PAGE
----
From CIS To Washington D.C!
My name is James Rivera. I am a first-generation graduate of The University of
Texas at San Antonio, with a degree in Public Administration and minor in
Criminal Justice. I am the proud child of a single parent, a proud product of
public education, and I’m a walking example of what CIS does for millions of
students across the country. I graduated from Lufkin High School in 2014 and
became an alumnus of Communities in Schools of East Texas. My first experience
with CIS was in 7th grade. I had no idea what is was but I thought it would be a
great way to get out of my comfort zone, and try to make some new friends
outside of middle school band. Over the next two years, I participated in
educational field trips, attended events with community leaders, and even went
on my first ever college tour. Then there was high school, and everything that
came with it. Not only was I socializing with other CIS students, but I benefited
from the relationship that my site coordinator had with the teachers and
administrators at my high school. Ms. Perez not only checks-in on her students,
but she fights for them and ensures that they are meeting their goals that they
set. Through CIS, I looked at going to college. I had no idea what college was. I
thought college was for those that wanted to be a doctor or a lawyer. I had no
idea it was even for me. It sounded scary, but it happened. And even though it
was the longest four years of my life, I would do it all over again. And I was the
first in my family to graduate from college.
CIS was and continues to be a huge influence in my life. The accomplishments
that I have attained would be nonexistent and the opportunities that I have
pocketed would not have happened. During my college years I was involved in
Student Government, where I had the pleasure of representing close to 4,000 of
my fellow students to the university administration and public leaders. I was a
student worker in the dean’s office of my college; I even made the dean’s list one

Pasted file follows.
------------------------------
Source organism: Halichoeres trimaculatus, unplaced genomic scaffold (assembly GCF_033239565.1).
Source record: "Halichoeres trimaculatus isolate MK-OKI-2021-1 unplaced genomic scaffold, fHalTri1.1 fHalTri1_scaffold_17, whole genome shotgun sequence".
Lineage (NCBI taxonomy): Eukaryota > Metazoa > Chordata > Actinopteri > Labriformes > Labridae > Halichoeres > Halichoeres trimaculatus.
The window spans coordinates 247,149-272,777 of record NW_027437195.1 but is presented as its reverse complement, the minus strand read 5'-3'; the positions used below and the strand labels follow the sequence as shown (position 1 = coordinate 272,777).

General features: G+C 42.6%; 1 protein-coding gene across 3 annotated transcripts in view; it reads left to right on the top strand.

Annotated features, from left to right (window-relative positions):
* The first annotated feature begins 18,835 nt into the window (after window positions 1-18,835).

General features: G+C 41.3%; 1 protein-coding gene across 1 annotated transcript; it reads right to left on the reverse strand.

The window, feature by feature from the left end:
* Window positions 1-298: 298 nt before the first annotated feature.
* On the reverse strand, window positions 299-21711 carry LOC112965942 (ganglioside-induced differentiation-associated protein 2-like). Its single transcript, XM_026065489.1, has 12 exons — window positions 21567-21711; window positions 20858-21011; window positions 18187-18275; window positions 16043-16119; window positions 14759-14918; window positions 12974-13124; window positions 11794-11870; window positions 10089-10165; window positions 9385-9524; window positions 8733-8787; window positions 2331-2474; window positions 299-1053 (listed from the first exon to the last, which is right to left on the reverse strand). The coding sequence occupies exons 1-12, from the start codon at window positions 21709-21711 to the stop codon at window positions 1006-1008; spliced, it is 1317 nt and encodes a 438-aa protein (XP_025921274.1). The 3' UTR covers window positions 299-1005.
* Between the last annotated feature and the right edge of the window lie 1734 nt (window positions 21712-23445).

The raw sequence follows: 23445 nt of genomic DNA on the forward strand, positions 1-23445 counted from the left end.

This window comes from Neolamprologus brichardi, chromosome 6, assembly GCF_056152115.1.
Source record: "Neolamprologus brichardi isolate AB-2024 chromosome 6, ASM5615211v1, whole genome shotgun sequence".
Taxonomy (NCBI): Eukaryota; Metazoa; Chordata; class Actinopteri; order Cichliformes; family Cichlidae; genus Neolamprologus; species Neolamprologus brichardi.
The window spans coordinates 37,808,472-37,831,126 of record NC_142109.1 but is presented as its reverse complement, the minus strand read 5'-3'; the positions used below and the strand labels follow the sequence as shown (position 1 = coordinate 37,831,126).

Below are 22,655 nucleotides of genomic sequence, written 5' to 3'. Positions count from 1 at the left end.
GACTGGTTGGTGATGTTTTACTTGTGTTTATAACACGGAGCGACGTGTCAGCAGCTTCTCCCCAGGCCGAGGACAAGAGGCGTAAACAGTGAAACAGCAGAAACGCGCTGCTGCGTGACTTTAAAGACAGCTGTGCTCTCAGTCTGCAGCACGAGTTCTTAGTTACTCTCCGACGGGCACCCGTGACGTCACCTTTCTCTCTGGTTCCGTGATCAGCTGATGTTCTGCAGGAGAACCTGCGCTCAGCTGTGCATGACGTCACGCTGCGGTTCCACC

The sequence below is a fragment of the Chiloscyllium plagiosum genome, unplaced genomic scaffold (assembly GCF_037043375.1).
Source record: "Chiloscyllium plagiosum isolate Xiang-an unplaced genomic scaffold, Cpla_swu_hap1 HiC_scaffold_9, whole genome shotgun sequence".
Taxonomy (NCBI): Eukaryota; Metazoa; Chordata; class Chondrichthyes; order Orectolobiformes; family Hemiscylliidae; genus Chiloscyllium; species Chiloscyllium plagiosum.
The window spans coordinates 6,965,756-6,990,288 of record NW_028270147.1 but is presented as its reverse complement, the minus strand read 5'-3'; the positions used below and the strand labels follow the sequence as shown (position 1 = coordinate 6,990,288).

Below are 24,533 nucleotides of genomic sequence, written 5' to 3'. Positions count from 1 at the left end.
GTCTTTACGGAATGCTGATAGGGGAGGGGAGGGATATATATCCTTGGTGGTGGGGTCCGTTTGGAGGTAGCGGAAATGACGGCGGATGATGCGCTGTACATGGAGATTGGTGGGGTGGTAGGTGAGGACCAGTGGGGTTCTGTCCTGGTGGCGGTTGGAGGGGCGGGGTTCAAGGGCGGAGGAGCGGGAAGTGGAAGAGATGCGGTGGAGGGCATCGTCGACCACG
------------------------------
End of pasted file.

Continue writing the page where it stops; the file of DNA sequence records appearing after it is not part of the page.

semester (imagine that!) I was also welcomed into the CIS of San Antonio family.
Through my involvement with CISSA, I mentored high school students by sharing
not only my CIS experience, but also my college students. But the most the most
memorable thing ever; I had the honor, and privilege to intern in Washington D.C.
inside the Halls of Congress. Fast forward 5 years later and I am now a Press
Secretary for a Member of Congress in Washington D.C.
Since graduating high school and college, I continue to stay involved with CIS.
From October of 2015 to 2019, I was one of 13 alumni to form the first Alumni
Leadership Advisory Committee, and also one of three co-chairs for the past two
years. In this role, we helped CIS stay connected with alumni beyond graduation
and we help alumni from across the country to connect with each other. But also,
we advocate for CIS. We went to city halls, we have been to state capitals, and we
have been to Washington D.C. to say that education DOES matter. That equal
access to education is the key to a functional society. Education is what lifts
people out of poverty. Education is what lifts entire communities out of crime.
Education is the answer to our problems. To quote the late President George
H.W. Bush “Think about every problem, every challenge, we face. The solution to
each starts with education.”
Communities in Schools is more than a dropout prevention program for students.
To some, they are a shoulder to cry on. They are a best friend. They are an
accepting family member. They are the reason that someone chooses to go to
college and set an example for those behind them. Communities in schools is that
resource that pushes students to go beyond the limits that they and society place